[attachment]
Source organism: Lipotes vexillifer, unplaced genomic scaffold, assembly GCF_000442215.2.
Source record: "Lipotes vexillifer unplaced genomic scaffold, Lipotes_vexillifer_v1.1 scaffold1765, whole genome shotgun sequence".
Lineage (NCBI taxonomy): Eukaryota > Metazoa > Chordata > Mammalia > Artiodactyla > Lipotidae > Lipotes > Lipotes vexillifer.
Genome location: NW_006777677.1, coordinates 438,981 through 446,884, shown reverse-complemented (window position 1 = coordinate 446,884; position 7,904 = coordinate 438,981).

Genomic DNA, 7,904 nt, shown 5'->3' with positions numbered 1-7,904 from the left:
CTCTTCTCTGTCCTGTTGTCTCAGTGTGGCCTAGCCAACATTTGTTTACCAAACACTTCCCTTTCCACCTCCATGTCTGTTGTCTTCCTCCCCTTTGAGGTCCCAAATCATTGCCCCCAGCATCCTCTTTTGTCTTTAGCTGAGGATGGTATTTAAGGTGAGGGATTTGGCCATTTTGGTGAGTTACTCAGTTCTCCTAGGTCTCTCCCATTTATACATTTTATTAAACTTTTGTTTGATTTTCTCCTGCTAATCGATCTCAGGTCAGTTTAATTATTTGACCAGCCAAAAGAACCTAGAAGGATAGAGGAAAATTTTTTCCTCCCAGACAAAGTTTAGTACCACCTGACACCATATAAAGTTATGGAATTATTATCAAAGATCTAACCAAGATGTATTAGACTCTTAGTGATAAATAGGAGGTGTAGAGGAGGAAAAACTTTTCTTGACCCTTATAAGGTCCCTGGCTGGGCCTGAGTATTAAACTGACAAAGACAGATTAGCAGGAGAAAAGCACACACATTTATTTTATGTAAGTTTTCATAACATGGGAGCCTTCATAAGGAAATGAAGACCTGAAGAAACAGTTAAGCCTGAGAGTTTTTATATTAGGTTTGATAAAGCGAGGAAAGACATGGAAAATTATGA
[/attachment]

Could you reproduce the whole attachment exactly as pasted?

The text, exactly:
Source organism: Lipotes vexillifer, unplaced genomic scaffold, assembly GCF_000442215.2.
Source record: "Lipotes vexillifer unplaced genomic scaffold, Lipotes_vexillifer_v1.1 scaffold1765, whole genome shotgun sequence".
Lineage (NCBI taxonomy): Eukaryota > Metazoa > Chordata > Mammalia > Artiodactyla > Lipotidae > Lipotes > Lipotes vexillifer.
Genome location: NW_006777677.1, coordinates 438,981 through 446,884, shown reverse-complemented (window position 1 = coordinate 446,884; position 7,904 = coordinate 438,981).

Genomic DNA, 7,904 nt, shown 5'->3' with positions numbered 1-7,904 from the left:
CTCTTCTCTGTCCTGTTGTCTCAGTGTGGCCTAGCCAACATTTGTTTACCAAACACTTCCCTTTCCACCTCCATGTCTGTTGTCTTCCTCCCCTTTGAGGTCCCAAATCATTGCCCCCAGCATCCTCTTTTGTCTTTAGCTGAGGATGGTATTTAAGGTGAGGGATTTGGCCATTTTGGTGAGTTACTCAGTTCTCCTAGGTCTCTCCCATTTATACATTTTATTAAACTTTTGTTTGATTTTCTCCTGCTAATCGATCTCAGGTCAGTTTAATTATTTGACCAGCCAAAAGAACCTAGAAGGATAGAGGAAAATTTTTTCCTCCCAGACAAAGTTTAGTACCACCTGACACCATATAAAGTTATGGAATTATTATCAAAGATCTAACCAAGATGTATTAGACTCTTAGTGATAAATAGGAGGTGTAGAGGAGGAAAAACTTTTCTTGACCCTTATAAGGTCCCTGGCTGGGCCTGAGTATTAAACTGACAAAGACAGATTAGCAGGAGAAAAGCACACACATTTATTTTATGTAAGTTTTCATAACATGGGAGCCTTCATAAGGAAATGAAGACCTGAAGAAACAGTTAAGCCTGAGAGTTTTTATATTAGGTTTGATAAAGCGAGGAAAGACATGGAAAATTATGA